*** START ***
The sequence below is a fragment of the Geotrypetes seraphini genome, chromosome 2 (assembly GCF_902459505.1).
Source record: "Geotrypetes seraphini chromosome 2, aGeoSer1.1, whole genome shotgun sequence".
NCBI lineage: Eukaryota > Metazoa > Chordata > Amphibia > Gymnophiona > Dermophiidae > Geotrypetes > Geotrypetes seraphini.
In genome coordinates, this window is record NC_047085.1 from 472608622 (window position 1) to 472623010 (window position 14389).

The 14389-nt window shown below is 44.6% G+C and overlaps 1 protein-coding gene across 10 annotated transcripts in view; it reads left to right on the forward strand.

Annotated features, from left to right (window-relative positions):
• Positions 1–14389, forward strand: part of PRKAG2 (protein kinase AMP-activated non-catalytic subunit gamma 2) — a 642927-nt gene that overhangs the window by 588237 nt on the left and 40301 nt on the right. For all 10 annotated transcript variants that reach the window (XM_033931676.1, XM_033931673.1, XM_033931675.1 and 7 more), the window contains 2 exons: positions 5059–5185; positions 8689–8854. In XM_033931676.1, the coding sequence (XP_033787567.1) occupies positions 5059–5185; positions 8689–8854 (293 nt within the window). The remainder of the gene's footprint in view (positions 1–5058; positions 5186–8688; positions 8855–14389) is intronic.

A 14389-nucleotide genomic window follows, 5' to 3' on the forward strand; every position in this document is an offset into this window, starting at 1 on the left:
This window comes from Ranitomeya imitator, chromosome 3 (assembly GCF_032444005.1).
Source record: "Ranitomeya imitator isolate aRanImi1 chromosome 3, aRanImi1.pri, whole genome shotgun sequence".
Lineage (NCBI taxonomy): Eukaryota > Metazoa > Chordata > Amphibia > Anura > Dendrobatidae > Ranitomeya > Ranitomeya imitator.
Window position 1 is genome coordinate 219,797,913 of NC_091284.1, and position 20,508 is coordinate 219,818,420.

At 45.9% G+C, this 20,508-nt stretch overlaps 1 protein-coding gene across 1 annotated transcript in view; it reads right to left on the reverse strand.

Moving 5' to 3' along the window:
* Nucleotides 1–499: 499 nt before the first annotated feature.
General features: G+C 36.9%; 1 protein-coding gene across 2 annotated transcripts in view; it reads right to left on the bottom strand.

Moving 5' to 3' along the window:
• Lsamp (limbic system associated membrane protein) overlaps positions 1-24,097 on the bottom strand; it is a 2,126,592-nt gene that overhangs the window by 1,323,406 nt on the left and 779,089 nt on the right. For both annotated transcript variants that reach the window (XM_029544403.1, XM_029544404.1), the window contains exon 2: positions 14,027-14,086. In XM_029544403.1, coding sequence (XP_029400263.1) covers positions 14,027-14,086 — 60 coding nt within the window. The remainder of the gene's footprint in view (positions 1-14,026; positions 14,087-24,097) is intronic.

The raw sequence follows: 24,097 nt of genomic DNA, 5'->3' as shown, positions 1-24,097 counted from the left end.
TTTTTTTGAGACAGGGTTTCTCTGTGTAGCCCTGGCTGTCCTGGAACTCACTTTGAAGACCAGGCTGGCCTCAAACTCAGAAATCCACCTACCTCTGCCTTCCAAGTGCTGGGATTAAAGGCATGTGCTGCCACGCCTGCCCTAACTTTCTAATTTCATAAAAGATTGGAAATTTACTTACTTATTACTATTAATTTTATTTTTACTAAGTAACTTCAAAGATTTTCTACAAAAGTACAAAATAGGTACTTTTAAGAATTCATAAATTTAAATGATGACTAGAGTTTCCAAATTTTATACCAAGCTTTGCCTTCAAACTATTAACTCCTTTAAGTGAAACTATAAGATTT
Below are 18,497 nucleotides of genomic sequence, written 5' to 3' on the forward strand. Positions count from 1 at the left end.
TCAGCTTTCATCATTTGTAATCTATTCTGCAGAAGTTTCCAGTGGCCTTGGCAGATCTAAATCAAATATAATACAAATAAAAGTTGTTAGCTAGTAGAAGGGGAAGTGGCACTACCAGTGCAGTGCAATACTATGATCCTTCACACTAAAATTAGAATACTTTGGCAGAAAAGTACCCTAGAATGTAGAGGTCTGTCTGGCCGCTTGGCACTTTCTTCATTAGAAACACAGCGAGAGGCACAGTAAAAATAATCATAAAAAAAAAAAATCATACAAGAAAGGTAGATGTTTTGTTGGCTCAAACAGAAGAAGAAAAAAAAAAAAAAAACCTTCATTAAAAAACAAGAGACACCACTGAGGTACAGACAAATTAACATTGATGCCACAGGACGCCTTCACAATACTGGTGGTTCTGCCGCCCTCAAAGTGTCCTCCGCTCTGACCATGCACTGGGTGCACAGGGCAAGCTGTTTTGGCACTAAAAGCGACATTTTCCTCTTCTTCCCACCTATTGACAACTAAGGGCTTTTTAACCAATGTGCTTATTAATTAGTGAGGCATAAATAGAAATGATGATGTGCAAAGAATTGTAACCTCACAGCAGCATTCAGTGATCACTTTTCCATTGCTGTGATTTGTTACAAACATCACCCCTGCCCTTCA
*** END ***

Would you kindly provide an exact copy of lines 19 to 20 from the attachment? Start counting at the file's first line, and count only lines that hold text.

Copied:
The raw sequence follows: 24,097 nt of genomic DNA, 5'->3' as shown, positions 1-24,097 counted from the left end.
TTTTTTTGAGACAGGGTTTCTCTGTGTAGCCCTGGCTGTCCTGGAACTCACTTTGAAGACCAGGCTGGCCTCAAACTCAGAAATCCACCTACCTCTGCCTTCCAAGTGCTGGGATTAAAGGCATGTGCTGCCACGCCTGCCCTAACTTTCTAATTTCATAAAAGATTGGAAATTTACTTACTTATTACTATTAATTTTATTTTTACTAAGTAACTTCAAAGATTTTCTACAAAAGTACAAAATAGGTACTTTTAAGAATTCATAAATTTAAATGATGACTAGAGTTTCCAAATTTTATACCAAGCTTTGCCTTCAAACTATTAACTCCTTTAAGTGAAACTATAAGATTT